In order to ensure that the offset and size of the IO are aligned, we have aligned the Block mentioned above, making its size a multiple of 4 KiB, and also aligning its offset when written to the disk to 4 KiB. The advantage of this is that each time you write, the IO offset is aligned and there is no need to deal with the situation of writing in the middle of a sector. At the same time, because the Block has a batching logic, and Delta WAL only serves as a buffer and does not need to store data for a long time, the space waste caused by the holes created after alignment is small and acceptable.

In the implementation process, the following methods were used to handle the alignment of memory addresses:

public static native int posix_memalign(PointerByReference memptr, NativeLong alignment, NativeLong size);

// following methods are from io.netty.util.internal.PlatformDependent
public static ByteBuffer directBuffer(long memoryAddress, int size);
public static long directBufferAddress(ByteBuffer buffer);
public static void freeDirectBuffer(ByteBuffer buffer);

  • posix_memalign is a method in the POSIX standard used to allocate a block of memory and ensure that its address is aligned to a specified size.

  • The remaining three methods are utility methods in Netty:

    • directBuffer is used to wrap a memory address and size into ByteBuffer

    • directBufferAddress is used to get the memory address of ByteBuffer, which is used as the argument of pread and pwrite

    • freeDirectBuffer is used to release ByteBuffer

    By combining the above methods, we can allocate, use, and release aligned memory in Java.

Maintaining Raw Device Size

Unlike file systems, the size of a raw device cannot be obtained through the metadata of the file, which requires us to maintain the size of the raw device ourselves. During initialization, the upper layer will specify the size of the WAL, and Delta WAL will obtain the size of the raw device at initialization and compare it with the specified size: if the size of the raw device is smaller than the specified size, an exception will be thrown; if the size of the raw device is larger than the specified size, the capacity in WALHeader will be set to the specified size, and it cannot be changed thereafter. The advantage of this is that it can ensure that the size of Delta WAL is not bound to the size of the raw device, avoiding problems caused by changes in the size of the raw device.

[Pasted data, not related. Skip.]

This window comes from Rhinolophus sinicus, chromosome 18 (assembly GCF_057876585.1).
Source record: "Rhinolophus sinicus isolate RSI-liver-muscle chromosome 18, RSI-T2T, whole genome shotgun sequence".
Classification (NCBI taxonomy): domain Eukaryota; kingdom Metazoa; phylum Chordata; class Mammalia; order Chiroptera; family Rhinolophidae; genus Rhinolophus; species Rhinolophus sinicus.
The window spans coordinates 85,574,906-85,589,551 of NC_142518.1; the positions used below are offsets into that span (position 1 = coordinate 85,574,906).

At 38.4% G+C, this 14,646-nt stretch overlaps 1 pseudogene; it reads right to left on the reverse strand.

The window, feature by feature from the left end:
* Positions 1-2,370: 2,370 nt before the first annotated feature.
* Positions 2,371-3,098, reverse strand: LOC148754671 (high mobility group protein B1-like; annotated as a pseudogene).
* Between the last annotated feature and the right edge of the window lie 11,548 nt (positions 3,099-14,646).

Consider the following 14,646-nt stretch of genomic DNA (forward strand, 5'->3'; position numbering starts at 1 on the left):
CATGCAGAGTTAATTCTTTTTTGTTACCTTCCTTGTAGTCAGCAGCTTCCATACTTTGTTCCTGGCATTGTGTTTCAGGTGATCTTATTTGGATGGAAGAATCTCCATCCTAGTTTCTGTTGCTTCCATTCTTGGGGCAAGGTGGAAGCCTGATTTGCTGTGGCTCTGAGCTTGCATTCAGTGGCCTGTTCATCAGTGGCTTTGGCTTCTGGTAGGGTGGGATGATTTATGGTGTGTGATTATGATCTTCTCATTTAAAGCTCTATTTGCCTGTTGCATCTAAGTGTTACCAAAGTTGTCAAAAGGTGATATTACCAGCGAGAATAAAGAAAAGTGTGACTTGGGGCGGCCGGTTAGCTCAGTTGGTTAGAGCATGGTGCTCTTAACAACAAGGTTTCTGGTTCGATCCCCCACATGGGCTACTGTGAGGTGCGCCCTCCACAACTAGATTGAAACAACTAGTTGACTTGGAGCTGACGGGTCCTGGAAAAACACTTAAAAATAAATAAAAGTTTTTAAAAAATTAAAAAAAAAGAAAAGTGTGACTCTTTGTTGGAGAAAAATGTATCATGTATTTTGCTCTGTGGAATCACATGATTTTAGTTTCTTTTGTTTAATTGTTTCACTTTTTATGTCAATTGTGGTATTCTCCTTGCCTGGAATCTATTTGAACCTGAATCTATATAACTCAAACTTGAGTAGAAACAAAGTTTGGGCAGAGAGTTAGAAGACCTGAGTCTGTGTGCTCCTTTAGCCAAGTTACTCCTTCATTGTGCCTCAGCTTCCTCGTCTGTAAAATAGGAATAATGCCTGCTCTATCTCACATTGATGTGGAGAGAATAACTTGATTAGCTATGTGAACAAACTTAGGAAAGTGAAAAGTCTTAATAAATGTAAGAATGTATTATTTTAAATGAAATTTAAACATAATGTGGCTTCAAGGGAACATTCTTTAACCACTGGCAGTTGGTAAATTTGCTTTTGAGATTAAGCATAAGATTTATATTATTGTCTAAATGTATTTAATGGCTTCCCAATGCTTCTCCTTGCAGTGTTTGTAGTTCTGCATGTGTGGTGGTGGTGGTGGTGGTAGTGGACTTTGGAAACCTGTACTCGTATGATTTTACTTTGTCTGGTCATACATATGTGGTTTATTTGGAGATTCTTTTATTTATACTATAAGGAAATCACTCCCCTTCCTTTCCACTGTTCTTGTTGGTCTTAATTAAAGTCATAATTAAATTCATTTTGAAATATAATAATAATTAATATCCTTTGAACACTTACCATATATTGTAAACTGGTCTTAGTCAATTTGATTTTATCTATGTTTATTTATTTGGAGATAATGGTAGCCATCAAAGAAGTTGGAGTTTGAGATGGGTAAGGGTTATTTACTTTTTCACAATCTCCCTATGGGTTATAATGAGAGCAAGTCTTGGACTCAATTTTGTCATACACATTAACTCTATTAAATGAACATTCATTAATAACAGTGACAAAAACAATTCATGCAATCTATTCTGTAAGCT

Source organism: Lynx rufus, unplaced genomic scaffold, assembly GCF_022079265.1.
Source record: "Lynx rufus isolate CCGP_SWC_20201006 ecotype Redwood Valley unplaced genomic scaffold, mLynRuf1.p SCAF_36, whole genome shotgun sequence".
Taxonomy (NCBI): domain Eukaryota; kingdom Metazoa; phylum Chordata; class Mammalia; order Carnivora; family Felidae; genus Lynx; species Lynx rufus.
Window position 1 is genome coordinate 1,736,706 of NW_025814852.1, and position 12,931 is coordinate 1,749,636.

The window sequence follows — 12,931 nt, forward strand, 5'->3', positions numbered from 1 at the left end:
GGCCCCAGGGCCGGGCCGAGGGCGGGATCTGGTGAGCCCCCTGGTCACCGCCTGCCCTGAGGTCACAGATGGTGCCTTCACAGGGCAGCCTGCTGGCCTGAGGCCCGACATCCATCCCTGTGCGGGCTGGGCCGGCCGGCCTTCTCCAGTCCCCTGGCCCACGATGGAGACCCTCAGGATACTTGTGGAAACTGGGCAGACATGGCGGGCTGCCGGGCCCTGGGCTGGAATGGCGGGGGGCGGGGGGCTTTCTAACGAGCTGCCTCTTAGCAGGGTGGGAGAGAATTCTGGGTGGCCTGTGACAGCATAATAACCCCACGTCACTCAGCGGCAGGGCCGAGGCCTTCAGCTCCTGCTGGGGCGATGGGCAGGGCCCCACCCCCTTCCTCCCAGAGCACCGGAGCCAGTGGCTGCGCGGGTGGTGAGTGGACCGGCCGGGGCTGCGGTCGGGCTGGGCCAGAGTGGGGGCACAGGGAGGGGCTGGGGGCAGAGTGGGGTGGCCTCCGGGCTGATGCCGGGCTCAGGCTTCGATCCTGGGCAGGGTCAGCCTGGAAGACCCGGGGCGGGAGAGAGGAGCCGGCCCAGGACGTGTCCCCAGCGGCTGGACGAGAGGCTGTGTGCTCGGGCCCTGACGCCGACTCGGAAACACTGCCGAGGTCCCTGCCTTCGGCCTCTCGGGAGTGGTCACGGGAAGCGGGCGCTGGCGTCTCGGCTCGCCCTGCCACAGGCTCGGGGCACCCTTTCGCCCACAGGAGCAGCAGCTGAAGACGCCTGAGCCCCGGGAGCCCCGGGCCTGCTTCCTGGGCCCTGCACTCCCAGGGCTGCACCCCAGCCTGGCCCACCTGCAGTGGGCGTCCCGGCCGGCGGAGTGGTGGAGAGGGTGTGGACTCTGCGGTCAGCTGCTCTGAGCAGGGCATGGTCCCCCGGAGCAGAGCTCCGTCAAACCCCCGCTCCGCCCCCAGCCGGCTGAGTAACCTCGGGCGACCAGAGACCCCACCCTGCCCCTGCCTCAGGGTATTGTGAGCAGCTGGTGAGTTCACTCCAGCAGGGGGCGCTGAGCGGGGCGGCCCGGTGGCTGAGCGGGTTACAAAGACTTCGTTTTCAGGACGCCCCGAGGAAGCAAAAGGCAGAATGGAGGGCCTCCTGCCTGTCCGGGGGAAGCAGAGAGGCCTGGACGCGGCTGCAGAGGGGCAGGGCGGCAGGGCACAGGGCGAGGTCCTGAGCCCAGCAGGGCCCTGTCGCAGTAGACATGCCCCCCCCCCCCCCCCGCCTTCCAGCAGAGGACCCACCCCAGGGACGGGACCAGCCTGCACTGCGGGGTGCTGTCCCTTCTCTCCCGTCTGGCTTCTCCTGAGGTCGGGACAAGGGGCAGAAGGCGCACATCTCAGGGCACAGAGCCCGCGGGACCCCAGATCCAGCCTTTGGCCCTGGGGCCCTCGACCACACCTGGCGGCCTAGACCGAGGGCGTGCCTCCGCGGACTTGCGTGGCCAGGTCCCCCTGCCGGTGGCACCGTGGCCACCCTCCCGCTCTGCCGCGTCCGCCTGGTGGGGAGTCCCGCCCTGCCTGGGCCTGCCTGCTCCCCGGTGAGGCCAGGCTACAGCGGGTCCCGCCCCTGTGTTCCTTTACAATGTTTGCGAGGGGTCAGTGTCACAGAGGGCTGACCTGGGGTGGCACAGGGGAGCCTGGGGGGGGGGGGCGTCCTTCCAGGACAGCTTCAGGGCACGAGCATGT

In the future, we will also support dynamic changes to the size of Delta WAL to meet more scenarios.

Benchmark Test

In order to verify the performance of Delta WAL, we conducted some benchmark tests. The test environment is as follows:

  • AWS EC2 m6i.xlarge, 4 vCPU, 16 GiB RAM

  • AWS EBS GP3 (2 GiB, 3000 IOPS, 125 MiB/s)

  • Ubuntu 22.04 LTS linux 5.15.0-91-generic

    The test code can be found in the repository. The size of the IO thread pool is configured to be 4 during the test, and the target write throughput is 120 MiB/s. The test results are as follows:

Record size**
Avg Latency (ms)
Throughput* (MiB/s)
Request SIze* (KiB)
Queue size*
1 KiB
4 KiB
64 KiB
128 KiB
256 KiB
1 MiB

*: Reading in iostat

**: Each record in Stream WAL has a 24 Bytes header, which was subtracted during the test.

We can see that

  • Delta WAL can fully utilize the performance of the cloud disk

    • The write throughput is close to 125 MiB/s (a small part of the bandwidth is used to write headers, 4K alignment, and other overheads).

    • When the record is not too large, it can basically run at full 3000 IOPS.

  • The write latency of Delta WAL is low, with an average latency of less than 1 ms for small packets and less than 2 ms for large packets. In the AutoMQ performance white paper, it can be seen that the long-tail latency of AutoMQ sending messages is significantly better than Kafka.


DeltaWAL, as a part of S3Stream, is one of the core components of AutoMQ. It is based on raw devices, avoiding Page Cache pollution, improving write performance, and faster recovery after crashes. In its implementation, we fully utilize the IOPS and bandwidth of the cloud disk to ensure the performance of DeltaWAL, thereby ensuring the low latency and high throughput of AutoMQ. In the future, we will support more features, such as dynamically changing the size of DeltaWAL, to meet more scenarios.